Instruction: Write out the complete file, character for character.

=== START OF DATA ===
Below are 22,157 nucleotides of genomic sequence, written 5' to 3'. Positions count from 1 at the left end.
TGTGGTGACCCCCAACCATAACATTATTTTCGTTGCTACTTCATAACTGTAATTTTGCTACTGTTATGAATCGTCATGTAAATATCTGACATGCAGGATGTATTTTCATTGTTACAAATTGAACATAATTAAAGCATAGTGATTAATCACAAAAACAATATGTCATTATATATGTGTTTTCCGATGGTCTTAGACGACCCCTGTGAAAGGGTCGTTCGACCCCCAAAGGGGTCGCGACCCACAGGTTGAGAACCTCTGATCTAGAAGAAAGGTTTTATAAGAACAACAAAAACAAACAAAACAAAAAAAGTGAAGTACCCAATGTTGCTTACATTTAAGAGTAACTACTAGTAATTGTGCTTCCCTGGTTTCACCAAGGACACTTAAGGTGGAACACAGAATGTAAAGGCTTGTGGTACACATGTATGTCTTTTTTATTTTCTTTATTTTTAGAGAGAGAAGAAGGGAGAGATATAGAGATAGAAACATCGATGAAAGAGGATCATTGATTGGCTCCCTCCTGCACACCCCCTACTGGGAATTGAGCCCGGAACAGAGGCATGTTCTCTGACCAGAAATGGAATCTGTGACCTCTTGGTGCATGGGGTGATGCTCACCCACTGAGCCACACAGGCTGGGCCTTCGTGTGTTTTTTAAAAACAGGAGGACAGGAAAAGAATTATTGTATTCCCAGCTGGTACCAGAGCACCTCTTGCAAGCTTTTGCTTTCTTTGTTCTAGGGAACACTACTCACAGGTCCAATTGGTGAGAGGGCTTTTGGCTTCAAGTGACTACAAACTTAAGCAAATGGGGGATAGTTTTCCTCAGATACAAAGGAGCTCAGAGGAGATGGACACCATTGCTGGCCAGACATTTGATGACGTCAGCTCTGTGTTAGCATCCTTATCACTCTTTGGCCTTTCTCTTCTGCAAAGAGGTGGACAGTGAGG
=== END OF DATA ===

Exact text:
Below are 22,157 nucleotides of genomic sequence, written 5' to 3'. Positions count from 1 at the left end.
TGTGGTGACCCCCAACCATAACATTATTTTCGTTGCTACTTCATAACTGTAATTTTGCTACTGTTATGAATCGTCATGTAAATATCTGACATGCAGGATGTATTTTCATTGTTACAAATTGAACATAATTAAAGCATAGTGATTAATCACAAAAACAATATGTCATTATATATGTGTTTTCCGATGGTCTTAGACGACCCCTGTGAAAGGGTCGTTCGACCCCCAAAGGGGTCGCGACCCACAGGTTGAGAACCTCTGATCTAGAAGAAAGGTTTTATAAGAACAACAAAAACAAACAAAACAAAAAAAGTGAAGTACCCAATGTTGCTTACATTTAAGAGTAACTACTAGTAATTGTGCTTCCCTGGTTTCACCAAGGACACTTAAGGTGGAACACAGAATGTAAAGGCTTGTGGTACACATGTATGTCTTTTTTATTTTCTTTATTTTTAGAGAGAGAAGAAGGGAGAGATATAGAGATAGAAACATCGATGAAAGAGGATCATTGATTGGCTCCCTCCTGCACACCCCCTACTGGGAATTGAGCCCGGAACAGAGGCATGTTCTCTGACCAGAAATGGAATCTGTGACCTCTTGGTGCATGGGGTGATGCTCACCCACTGAGCCACACAGGCTGGGCCTTCGTGTGTTTTTTAAAAACAGGAGGACAGGAAAAGAATTATTGTATTCCCAGCTGGTACCAGAGCACCTCTTGCAAGCTTTTGCTTTCTTTGTTCTAGGGAACACTACTCACAGGTCCAATTGGTGAGAGGGCTTTTGGCTTCAAGTGACTACAAACTTAAGCAAATGGGGGATAGTTTTCCTCAGATACAAAGGAGCTCAGAGGAGATGGACACCATTGCTGGCCAGACATTTGATGACGTCAGCTCTGTGTTAGCATCCTTATCACTCTTTGGCCTTTCTCTTCTGCAAAGAGGTGGACAGTGAGG